How Cognitive Ability Tests Can Help You Accurately Predict Job Performance
Written By The Talent Games Marketing Team
Is It Possible To Predict Job Performance?
While predicting job performance may seem a little hard, researchers have discovered that it is possible. A research by Schmidt & Hunter revealed that General Cognitive Ability (GCA) is the most fundamental predictor of job and training performance.
‘Predictive Power’ at Google
Take the example of tech-giant Google. The recruitment team at Google considers General Cognitive Ability as an indispensable part of their candidate assessment.
In his book Work Rules, Laszlo Bock, former Senior Vice President of People Operations at Google presented the idea of ‘predictive power’. Predictive power assesses how well the performance of an individual in a candidate assessment or interview will be replicated in the actual on-the-job performance.
Why Traditional Recruiting Fails To Predict Job Performance
Bad hires are a product of a broken and flawed hiring process. This is why the traditional hiring process – that isn’t designed to assess skills and capabilities of a candidates – leads to recruiters making bad hiring decisions. One CareerBuilder survey reveals that more than forty percent of companies surveyed had spent at least $25,000 on a bad hire in the previous year, and 25% reported that such poor hires had cost them more than $50,000.
Additionally, eighty five years of research suggest that résumés alone are not enough to predict job performance. When combined with cognitive assessments, however, they can prove to be great future performance predictors.
General Cognitive Ability (GCA)
General Cognitive Ability (GCA), also known as the ‘g’ factor, forecasts social outcomes such as educational and occupational levels way better than any other behavioral trait. This is because it is essentially the ability to learn. People with higher GCA tend to grasp more information and absorb it faster.
“Research in differential psychology has shown that GCA is related to performances and outcomes in so many areas of life — more than any other variable measured in the social sciences — that it would not be possible for job performance to be an exception to the rule that GCA impacts the entire life-space of individuals” — Frank L. Schmidt (2002).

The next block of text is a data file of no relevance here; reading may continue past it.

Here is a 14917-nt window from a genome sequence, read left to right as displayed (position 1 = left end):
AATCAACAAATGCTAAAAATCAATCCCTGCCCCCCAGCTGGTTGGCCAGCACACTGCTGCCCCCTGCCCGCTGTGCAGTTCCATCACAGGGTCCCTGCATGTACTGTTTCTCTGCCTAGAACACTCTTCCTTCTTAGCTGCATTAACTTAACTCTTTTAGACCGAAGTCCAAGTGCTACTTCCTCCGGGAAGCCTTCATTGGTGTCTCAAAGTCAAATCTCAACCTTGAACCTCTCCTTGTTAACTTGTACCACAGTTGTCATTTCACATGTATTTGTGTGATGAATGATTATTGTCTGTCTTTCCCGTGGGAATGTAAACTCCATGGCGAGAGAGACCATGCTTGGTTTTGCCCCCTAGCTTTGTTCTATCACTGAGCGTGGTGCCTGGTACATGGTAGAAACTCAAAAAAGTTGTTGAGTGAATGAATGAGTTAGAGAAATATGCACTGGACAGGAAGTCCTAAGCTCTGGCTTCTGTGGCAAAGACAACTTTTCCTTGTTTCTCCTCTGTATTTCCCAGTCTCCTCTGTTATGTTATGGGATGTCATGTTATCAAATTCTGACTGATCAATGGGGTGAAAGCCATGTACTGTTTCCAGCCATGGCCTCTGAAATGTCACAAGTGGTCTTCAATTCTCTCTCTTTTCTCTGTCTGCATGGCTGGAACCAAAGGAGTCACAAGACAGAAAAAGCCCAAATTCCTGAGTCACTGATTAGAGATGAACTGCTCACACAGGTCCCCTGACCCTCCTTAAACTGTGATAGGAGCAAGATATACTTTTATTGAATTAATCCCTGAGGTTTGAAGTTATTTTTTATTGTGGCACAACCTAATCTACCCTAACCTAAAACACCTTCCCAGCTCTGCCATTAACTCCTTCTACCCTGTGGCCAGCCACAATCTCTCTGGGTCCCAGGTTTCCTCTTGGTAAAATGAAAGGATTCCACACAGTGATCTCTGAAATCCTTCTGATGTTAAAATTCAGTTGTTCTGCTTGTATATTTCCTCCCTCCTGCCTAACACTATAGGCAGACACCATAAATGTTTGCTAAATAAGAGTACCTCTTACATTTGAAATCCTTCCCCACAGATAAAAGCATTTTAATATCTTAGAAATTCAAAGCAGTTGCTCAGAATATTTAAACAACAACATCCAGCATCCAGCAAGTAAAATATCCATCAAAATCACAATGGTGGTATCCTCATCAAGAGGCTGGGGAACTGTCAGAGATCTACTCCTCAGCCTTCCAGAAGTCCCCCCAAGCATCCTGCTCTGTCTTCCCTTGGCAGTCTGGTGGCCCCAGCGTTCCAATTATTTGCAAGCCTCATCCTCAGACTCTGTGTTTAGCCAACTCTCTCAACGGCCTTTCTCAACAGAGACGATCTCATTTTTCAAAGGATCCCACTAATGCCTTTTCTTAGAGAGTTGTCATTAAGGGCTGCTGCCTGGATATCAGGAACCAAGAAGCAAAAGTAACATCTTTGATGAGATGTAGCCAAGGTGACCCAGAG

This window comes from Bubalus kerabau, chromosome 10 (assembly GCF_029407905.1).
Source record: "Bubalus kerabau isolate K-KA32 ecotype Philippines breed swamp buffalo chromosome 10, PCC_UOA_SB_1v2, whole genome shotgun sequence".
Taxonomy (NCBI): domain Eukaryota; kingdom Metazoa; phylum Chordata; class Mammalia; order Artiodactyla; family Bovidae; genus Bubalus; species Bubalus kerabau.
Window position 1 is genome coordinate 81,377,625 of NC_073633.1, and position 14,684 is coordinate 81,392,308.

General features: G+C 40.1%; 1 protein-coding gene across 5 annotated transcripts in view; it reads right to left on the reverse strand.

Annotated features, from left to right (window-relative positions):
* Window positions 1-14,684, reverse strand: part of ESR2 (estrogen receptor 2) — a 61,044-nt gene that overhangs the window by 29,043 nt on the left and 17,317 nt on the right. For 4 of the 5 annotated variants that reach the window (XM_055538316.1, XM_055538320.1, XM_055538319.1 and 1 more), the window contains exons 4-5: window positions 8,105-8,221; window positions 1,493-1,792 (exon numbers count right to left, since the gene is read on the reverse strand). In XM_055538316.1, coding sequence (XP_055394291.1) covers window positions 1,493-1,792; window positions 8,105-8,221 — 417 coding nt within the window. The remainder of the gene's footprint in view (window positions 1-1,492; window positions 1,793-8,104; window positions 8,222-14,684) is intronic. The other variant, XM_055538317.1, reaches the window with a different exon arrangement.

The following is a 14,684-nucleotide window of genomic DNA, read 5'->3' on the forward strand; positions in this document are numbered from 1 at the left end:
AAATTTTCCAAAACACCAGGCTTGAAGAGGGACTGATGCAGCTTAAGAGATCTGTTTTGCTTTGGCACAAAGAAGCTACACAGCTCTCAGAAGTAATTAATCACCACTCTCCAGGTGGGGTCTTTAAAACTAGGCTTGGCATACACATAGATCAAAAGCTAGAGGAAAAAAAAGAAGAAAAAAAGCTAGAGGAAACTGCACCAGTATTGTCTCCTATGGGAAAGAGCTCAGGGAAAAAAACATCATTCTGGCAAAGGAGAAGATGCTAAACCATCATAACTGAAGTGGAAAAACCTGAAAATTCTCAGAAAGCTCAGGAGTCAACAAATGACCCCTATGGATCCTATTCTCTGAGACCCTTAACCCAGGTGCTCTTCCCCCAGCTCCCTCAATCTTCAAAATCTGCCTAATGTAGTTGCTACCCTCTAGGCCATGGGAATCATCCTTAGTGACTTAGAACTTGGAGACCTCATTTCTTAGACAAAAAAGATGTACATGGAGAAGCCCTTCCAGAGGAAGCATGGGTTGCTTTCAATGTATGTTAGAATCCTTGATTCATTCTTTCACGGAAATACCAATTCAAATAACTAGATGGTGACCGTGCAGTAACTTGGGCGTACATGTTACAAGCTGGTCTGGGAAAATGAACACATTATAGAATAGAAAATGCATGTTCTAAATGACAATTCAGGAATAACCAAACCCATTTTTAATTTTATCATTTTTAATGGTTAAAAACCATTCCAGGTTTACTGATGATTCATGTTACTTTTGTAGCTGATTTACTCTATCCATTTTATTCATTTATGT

Predicting Job Performance Using Cognitive Ability Tests
Cognitive ability tests assess abilities involved in thinking (e.g., reasoning, perception, memory, verbal and mathematical ability, and problem solving). Such tests pose questions designed to estimate applicants’ potential to use mental processes to solve work-related problems or to acquire new job knowledge.
Numerical Reasoning — ranging from mental mathematics to complicated critical reasoning
Verbal Reasoning — evaluates the understanding of English language (grammar, vocabulary, comprehension)
Abstract Reasoning — involves incomplete symbols or diagrams with missing items to assess the ability to draw conclusions based on specific information
Logical Reasoning — aimed to assess critical thinking skills through the understanding of complicated texts
The best GCA assessments combine the measurement of different types of reasonings, also known as cognitive ability test batteries. Most tests are similar in content, yet the format can differ. It is worthwhile to understand how each test works before applying one to your recruitment strategy. A specific test battery may be more suited to your job specifications.
General Aptitude Test — most commonly covers verbal reasoning, numerical reasoning, and cognitive ability, this test aims to determine innate ability at a number of levels.